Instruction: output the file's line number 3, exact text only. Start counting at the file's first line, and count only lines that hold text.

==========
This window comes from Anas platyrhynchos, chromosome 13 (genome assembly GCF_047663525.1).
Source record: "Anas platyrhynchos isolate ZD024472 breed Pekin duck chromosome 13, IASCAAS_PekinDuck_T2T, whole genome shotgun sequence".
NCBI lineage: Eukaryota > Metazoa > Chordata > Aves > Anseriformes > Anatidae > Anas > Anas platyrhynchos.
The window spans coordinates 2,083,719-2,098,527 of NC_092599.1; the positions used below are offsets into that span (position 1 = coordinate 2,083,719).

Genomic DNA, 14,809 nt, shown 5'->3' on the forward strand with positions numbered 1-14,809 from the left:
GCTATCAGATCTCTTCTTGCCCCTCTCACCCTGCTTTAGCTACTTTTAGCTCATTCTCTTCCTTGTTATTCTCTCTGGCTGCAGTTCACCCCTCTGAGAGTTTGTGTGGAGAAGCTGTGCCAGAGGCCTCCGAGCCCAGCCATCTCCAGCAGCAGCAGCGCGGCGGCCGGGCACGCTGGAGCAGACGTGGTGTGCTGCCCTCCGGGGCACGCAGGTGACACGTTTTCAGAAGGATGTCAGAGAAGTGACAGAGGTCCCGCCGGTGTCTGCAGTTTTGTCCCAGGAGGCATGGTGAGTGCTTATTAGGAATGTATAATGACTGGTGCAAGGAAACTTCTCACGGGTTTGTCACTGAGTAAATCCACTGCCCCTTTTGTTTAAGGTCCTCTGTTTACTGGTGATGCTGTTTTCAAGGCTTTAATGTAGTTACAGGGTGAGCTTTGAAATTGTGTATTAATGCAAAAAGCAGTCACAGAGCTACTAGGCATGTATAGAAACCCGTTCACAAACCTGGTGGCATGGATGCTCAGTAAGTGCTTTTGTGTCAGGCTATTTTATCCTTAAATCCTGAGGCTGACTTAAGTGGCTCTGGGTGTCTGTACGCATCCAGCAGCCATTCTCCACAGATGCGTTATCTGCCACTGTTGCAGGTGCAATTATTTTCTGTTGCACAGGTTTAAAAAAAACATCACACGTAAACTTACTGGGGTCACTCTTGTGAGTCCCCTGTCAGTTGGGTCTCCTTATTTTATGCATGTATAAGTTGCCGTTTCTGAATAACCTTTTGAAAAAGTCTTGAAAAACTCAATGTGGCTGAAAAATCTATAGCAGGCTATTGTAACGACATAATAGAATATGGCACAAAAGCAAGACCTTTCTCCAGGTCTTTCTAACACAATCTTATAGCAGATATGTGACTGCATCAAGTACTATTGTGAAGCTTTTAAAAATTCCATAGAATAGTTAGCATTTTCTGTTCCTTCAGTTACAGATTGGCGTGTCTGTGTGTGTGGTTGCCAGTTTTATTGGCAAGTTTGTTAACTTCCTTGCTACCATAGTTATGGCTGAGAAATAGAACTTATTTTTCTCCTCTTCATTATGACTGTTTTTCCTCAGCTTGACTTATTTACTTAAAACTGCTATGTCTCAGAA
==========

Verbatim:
NCBI lineage: Eukaryota > Metazoa > Chordata > Aves > Anseriformes > Anatidae > Anas > Anas platyrhynchos.